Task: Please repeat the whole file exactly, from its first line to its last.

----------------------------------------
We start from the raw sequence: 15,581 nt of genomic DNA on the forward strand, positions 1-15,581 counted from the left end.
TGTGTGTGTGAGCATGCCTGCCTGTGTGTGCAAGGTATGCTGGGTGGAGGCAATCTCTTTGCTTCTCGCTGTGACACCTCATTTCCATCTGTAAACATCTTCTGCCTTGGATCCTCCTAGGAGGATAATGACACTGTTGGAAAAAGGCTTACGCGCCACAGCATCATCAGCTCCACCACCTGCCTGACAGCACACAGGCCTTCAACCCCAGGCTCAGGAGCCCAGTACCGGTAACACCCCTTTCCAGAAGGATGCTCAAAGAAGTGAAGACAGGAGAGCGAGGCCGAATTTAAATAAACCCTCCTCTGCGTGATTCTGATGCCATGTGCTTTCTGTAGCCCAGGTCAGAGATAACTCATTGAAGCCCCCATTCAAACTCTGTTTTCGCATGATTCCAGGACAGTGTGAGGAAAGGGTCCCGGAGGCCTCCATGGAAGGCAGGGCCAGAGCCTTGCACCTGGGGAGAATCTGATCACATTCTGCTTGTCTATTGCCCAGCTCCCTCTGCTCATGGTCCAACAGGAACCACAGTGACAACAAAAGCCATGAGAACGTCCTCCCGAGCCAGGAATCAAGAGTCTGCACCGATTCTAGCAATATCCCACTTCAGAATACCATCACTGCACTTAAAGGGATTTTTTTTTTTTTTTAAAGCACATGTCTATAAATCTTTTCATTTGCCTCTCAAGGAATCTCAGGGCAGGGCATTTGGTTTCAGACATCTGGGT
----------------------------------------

We start from the raw sequence: 15,581 nt of genomic DNA on the forward strand, positions 1-15,581 counted from the left end.
TGTGTGTGTGAGCATGCCTGCCTGTGTGTGCAAGGTATGCTGGGTGGAGGCAATCTCTTTGCTTCTCGCTGTGACACCTCATTTCCATCTGTAAACATCTTCTGCCTTGGATCCTCCTAGGAGGATAATGACACTGTTGGAAAAAGGCTTACGCGCCACAGCATCATCAGCTCCACCACCTGCCTGACAGCACACAGGCCTTCAACCCCAGGCTCAGGAGCCCAGTACCGGTAACACCCCTTTCCAGAAGGATGCTCAAAGAAGTGAAGACAGGAGAGCGAGGCCGAATTTAAATAAACCCTCCTCTGCGTGATTCTGATGCCATGTGCTTTCTGTAGCCCAGGTCAGAGATAACTCATTGAAGCCCCCATTCAAACTCTGTTTTCGCATGATTCCAGGACAGTGTGAGGAAAGGGTCCCGGAGGCCTCCATGGAAGGCAGGGCCAGAGCCTTGCACCTGGGGAGAATCTGATCACATTCTGCTTGTCTATTGCCCAGCTCCCTCTGCTCATGGTCCAACAGGAACCACAGTGACAACAAAAGCCATGAGAACGTCCTCCCGAGCCAGGAATCAAGAGTCTGCACCGATTCTAGCAATATCCCACTTCAGAATACCATCACTGCACTTAAAGGGATTTTTTTTTTTTTTTAAAGCACATGTCTATAAATCTTTTCATTTGCCTCTCAAGGAATCTCAGGGCAGGGCATTTGGTTTCAGACATCTGGGT